November 14, 2018

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Record: 10–8–0

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Blue Bomber Report (10–8–0)

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Defence hopes to learn from mistakes

RUTH BONNEVILLE / WINNIPEG FREE PRESS FILES</p><p>Adam Bighill: “It’s all about execution”</p></p>

RUTH BONNEVILLE / WINNIPEG FREE PRESS FILES

Adam Bighill: “It’s all about execution”

It’s akin to a receiver dropping a sure touchdown pass, a kicker sailing a last-second field goal wide or a quarterback tossing an interception on a last-chance drive to victory.

Surrendering a late touchdown is excruciating for the men on defence.

Last Sunday, Winnipeg kicker Justin Medlock booted a 40-yard field goal midway through the fourth quarter to pull the Blue Bombers to within a point (24-23) of the Saskatchewan Roughriders. Neither team had much success moving the football for the next five minutes — that is until the hosts took possession at their own 41-yard line with just 2:34 to go.

Riders quarterback Zach Collaros orchestrated a six-play scoring drive, highlighted by strikes to receivers Naaman Roosevelt and Jordan Williams-Lambert and capped off by a one-yard touchdown run by Nick Marshall.

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It’s akin to a receiver dropping a sure touchdown pass, a kicker sailing a last-second field goal wide or a quarterback tossing an interception on a last-chance drive to victory.

Surrendering a late touchdown is excruciating for the men on defence.

Last Sunday, Winnipeg kicker Justin Medlock booted a 40-yard field goal midway through the fourth quarter to pull the Blue Bombers to within a point (24-23) of the Saskatchewan Roughriders. Neither team had much success moving the football for the next five minutes — that is until the hosts took possession at their own 41-yard line with just 2:34 to go.

Riders quarterback Zach Collaros orchestrated a six-play scoring drive, highlighted by strikes to receivers Naaman Roosevelt and Jordan Williams-Lambert and capped off by a one-yard touchdown run by Nick Marshall.

Some missed assignments by the Winnipeg secondary and shoddy open-field tackling paved the way for a major score that solidified Saskatchewan’s 13th triumph in the last 14 tries in the annual Labour Day Classic.

Four days later, the initial sting of not getting the job done has been replaced by a determination to clamp down, not just with the game on the line, but from the opening kickoff.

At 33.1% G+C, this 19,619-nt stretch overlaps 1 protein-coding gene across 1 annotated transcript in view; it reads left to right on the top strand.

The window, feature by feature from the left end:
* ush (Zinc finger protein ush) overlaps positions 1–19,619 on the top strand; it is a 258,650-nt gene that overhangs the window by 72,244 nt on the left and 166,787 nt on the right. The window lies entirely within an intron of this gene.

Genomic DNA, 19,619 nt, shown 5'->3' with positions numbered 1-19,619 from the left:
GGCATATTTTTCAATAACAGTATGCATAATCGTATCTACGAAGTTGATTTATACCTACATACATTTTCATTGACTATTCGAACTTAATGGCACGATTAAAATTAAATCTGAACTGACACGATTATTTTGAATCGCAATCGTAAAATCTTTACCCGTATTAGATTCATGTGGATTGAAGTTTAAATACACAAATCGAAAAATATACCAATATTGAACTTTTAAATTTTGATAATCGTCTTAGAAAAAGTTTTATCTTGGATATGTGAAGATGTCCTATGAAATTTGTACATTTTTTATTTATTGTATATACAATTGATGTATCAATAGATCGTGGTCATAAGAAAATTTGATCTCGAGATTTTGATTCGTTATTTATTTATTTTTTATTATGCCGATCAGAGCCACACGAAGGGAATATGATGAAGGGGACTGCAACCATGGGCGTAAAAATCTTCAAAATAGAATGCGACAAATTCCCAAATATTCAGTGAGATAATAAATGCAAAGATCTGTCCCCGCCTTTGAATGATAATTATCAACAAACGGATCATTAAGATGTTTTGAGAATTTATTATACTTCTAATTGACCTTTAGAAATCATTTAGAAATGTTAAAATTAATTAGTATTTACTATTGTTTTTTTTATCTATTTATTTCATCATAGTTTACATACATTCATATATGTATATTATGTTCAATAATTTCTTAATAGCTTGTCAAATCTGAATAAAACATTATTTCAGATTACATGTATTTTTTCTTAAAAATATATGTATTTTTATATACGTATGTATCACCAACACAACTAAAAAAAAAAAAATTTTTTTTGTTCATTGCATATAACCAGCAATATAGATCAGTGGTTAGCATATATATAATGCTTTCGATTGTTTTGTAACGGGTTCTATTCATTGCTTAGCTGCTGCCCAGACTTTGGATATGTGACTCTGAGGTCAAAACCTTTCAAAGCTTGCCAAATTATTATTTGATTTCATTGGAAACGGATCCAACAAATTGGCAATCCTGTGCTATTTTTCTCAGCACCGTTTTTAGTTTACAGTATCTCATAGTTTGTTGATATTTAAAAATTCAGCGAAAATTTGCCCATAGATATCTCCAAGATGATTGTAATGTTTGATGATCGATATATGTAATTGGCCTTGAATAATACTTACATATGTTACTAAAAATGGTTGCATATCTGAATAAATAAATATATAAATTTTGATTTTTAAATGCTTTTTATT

"That’s on our shoulders to preserve the lead. Those things do get frustrating, so we have to learn from it and be better," said linebacker Adam Bighill, who led the team with eight tackles Sunday. "We believe we have the right guys in the room with the right mentality, the kind of pros that are going to improve and get better. We have the right coaches with the schemes and detail that will get us to the level where we want to be.

"It’s all about execution. Our expectation is flawless execution. We know perfection is never going to be attainable, but we need to keep working toward that goal of being as perfect as possible."

Remove the decisive drive out of the equation, and the Bombers’ defence was relatively sound. The unit allowed 341 yards, including 91 on the ground. Collaros, meanwhile, made good on 18 of 30 passes for 250 yards and just one TD. But there’s no way to completely erase the memory of being unable to snuff out the final drive, so you learn from it, defensive back Chris Randle said.

"It’s not necessarily a motivating thing, it’s more an awareness thing. It’s like, ‘What could I have done better? What led to that situation? What can I do to fix it?’" Randle said. "We’re not dwelling on mistakes, we’re trying to learn from them."

The Bombers (5-6) are fourth in the West Division, and haven’t loss three straight games since the final three weeks of the 2015 season.

Saskatchewan (6-4) has won three consecutive games and shares second place in the West with the Edmonton Eskimos (6-5). Both teams trail the 9-1 Calgary Stampeders, while the B.C. Lions occupy the basement at 3-6.

jason.bell@freepress.mb.caTwitter: @WFPJasonBell

 

Jason Bell

Jason Bell
Assistant sports editor

Jason Bell wanted to be a lawyer when he was a kid. The movie The Paper Chase got him hooked on the idea of law school and, possibly, falling in love with someone exactly like Lindsay Wagner (before she went all bionic).

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History

Updated on Thursday, September 6, 2018 at 10:59 PM CDT: Updates

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